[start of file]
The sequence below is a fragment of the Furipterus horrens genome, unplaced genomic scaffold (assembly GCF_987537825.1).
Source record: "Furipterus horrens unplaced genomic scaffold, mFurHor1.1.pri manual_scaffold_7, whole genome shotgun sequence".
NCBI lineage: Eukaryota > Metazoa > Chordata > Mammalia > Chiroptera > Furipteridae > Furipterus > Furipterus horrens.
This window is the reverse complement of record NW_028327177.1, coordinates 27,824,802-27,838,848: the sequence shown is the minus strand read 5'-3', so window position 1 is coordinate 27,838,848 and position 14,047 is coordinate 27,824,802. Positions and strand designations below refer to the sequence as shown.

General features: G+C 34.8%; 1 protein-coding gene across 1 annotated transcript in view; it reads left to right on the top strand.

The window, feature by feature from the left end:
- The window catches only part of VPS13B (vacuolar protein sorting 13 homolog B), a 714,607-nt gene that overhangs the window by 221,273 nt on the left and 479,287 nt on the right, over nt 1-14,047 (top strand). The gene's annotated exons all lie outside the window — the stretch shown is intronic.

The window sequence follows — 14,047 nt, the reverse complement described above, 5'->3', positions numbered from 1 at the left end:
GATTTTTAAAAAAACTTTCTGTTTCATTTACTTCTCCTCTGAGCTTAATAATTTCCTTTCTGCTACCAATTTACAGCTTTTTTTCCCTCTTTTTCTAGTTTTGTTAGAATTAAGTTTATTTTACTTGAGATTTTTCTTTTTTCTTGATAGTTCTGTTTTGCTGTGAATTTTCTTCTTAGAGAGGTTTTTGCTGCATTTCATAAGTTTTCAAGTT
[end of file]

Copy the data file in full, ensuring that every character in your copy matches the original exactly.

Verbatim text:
The sequence below is a fragment of the Furipterus horrens genome, unplaced genomic scaffold (assembly GCF_987537825.1).
Source record: "Furipterus horrens unplaced genomic scaffold, mFurHor1.1.pri manual_scaffold_7, whole genome shotgun sequence".
NCBI lineage: Eukaryota > Metazoa > Chordata > Mammalia > Chiroptera > Furipteridae > Furipterus > Furipterus horrens.
This window is the reverse complement of record NW_028327177.1, coordinates 27,824,802-27,838,848: the sequence shown is the minus strand read 5'-3', so window position 1 is coordinate 27,838,848 and position 14,047 is coordinate 27,824,802. Positions and strand designations below refer to the sequence as shown.

General features: G+C 34.8%; 1 protein-coding gene across 1 annotated transcript in view; it reads left to right on the top strand.

The window, feature by feature from the left end:
- The window catches only part of VPS13B (vacuolar protein sorting 13 homolog B), a 714,607-nt gene that overhangs the window by 221,273 nt on the left and 479,287 nt on the right, over nt 1-14,047 (top strand). The gene's annotated exons all lie outside the window — the stretch shown is intronic.

The window sequence follows — 14,047 nt, the reverse complement described above, 5'->3', positions numbered from 1 at the left end:
GATTTTTAAAAAAACTTTCTGTTTCATTTACTTCTCCTCTGAGCTTAATAATTTCCTTTCTGCTACCAATTTACAGCTTTTTTTCCCTCTTTTTCTAGTTTTGTTAGAATTAAGTTTATTTTACTTGAGATTTTTCTTTTTTCTTGATAGTTCTGTTTTGCTGTGAATTTTCTTCTTAGAGAGGTTTTTGCTGCATTTCATAAGTTTTCAAGTT